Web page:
We strongly suggest our teams to dedicate a certain percentage of effort to preventive work. And by preventive work we mean: refactoring, creating proper documentation, reducing code complexity, reduce compile times or whatever task that helps increase the code quality, the speed and the happiness of the development team.
Properly elevating preventive work is at the heart of programs like Total Productive Maintenance (TPM), which has been embraced by the Lean Community. TPM insists that we do whatever it takes to assure machine availability by elevating maintenance. Improving daily work is even more important than doing daily work.
It almost doesn’t matter what you improve, as long as you’re improving something. Why? Because if you are not improving, entropy guarantees that you are actually getting worse, which ensures that there is no path to zero errors.
You might be thinking “yes! yes! all your code is bullet proof and you never take shortcuts and… 🗣”. Don’t get me wrong, sometimes we trade quality for velocity, and that’s fine! As long as the team documents all the shortcuts taken, creates follow up tasks and understands that they will have to pay the technical debt back in the near future.
Throw less at the problem
From our experience, when a product tries to do too many things, technical debt tends to be created.
When a project isn’t working, the natural inclination is to throw more at the problem. More people, time, features and money. All that ends up making the problem bigger. The right way to go is the opposite direction: cut back.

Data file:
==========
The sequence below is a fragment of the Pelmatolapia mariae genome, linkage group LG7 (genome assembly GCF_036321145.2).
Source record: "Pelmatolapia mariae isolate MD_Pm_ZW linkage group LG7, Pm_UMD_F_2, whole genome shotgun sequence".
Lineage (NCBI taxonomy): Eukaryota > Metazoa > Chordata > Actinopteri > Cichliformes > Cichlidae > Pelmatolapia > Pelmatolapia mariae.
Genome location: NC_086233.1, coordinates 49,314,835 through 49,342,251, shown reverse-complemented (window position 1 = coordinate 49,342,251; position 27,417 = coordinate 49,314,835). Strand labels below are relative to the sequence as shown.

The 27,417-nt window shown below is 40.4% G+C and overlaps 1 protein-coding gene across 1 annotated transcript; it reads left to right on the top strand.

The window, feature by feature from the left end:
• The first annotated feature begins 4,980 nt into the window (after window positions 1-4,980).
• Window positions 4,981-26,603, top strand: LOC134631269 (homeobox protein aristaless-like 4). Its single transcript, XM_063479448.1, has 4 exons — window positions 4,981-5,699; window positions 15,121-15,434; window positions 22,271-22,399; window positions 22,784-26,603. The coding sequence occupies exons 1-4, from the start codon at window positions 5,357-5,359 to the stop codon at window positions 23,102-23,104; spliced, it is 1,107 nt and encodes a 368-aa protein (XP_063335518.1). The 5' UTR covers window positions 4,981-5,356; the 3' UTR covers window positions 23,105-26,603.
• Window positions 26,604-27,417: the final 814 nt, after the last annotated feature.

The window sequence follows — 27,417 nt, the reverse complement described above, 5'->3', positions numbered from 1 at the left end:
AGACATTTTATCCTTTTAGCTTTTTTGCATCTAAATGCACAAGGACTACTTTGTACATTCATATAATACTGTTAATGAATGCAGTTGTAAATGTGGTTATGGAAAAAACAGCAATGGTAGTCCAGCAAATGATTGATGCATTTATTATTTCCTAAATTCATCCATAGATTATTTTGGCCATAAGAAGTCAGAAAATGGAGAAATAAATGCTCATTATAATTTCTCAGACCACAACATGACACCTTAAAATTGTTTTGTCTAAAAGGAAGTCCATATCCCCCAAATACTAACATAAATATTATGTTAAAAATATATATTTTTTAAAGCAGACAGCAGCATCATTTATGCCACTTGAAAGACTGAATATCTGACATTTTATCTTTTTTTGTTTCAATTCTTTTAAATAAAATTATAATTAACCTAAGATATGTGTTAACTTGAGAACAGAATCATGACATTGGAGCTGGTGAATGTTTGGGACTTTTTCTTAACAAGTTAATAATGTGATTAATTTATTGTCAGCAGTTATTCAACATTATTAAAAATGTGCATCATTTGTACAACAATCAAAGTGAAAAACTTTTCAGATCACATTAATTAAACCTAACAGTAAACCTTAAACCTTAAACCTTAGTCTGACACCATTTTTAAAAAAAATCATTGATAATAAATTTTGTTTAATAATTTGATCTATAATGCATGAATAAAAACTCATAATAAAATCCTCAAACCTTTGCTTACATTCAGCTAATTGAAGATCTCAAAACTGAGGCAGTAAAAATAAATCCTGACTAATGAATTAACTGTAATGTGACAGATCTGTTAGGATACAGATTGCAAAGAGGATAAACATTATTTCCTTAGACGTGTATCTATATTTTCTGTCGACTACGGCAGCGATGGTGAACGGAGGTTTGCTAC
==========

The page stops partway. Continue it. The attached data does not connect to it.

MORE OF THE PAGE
Being able to take needless work out of the system is more important than being able to put more work into the system.
Good and Bad Technical Debt
While technical debt can have terrible consequences, it is not always as menacing as it may sound. You can look at it as part of an overall investment strategy, a strategic software design choice.
If you find yourself spending all your time dealing with debt or you reach the point where you cannot repay it, you have incurred bad debt. When you borrow or leverage time and effort that you can and will repay in the future, you may have incurred good debt.
If the software product is successful, this strategy can provide you with greater returns than if you had remained debt free. In addition, you might also have the option to simply walk away from your debt if the software is not successful. This dual nature of technical debt — both good and bad — makes it confusing for many project stakeholders.
We should never take on technical debt on purpose, and we should pay it back as soon as we know how. Also you should always consider doing less, or at least make a pause and analyse if a certain feature is actually so important for the overall goal you are trying to achieve.
- A Field Study of Technical Debt
- Managing the Consequences of Technical Debt: 5 Stories from the Field
- The Phoenix Project: A Novel About IT, DevOps, and Helping Your Business Win
- Technical Debt — Bad metaphor or worst metaphor?
- [Wikipedia] Technical Debt